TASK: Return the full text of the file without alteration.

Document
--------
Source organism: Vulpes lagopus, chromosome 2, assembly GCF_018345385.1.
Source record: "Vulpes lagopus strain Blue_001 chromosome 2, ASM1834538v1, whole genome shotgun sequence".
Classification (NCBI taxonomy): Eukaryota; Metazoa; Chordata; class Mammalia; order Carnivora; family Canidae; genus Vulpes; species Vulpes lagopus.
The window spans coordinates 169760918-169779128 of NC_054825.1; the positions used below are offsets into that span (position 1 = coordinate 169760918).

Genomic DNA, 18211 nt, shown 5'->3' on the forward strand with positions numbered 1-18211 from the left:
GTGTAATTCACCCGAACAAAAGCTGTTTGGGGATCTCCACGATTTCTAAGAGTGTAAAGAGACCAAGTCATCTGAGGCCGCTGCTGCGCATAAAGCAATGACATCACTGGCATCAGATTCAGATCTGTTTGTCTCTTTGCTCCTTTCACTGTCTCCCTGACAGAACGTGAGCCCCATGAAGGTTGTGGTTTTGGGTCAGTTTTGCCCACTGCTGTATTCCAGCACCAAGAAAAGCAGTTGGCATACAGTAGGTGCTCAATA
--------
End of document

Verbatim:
Source organism: Vulpes lagopus, chromosome 2, assembly GCF_018345385.1.
Source record: "Vulpes lagopus strain Blue_001 chromosome 2, ASM1834538v1, whole genome shotgun sequence".
Classification (NCBI taxonomy): Eukaryota; Metazoa; Chordata; class Mammalia; order Carnivora; family Canidae; genus Vulpes; species Vulpes lagopus.
The window spans coordinates 169760918-169779128 of NC_054825.1; the positions used below are offsets into that span (position 1 = coordinate 169760918).

Genomic DNA, 18211 nt, shown 5'->3' on the forward strand with positions numbered 1-18211 from the left:
GTGTAATTCACCCGAACAAAAGCTGTTTGGGGATCTCCACGATTTCTAAGAGTGTAAAGAGACCAAGTCATCTGAGGCCGCTGCTGCGCATAAAGCAATGACATCACTGGCATCAGATTCAGATCTGTTTGTCTCTTTGCTCCTTTCACTGTCTCCCTGACAGAACGTGAGCCCCATGAAGGTTGTGGTTTTGGGTCAGTTTTGCCCACTGCTGTATTCCAGCACCAAGAAAAGCAGTTGGCATACAGTAGGTGCTCAATA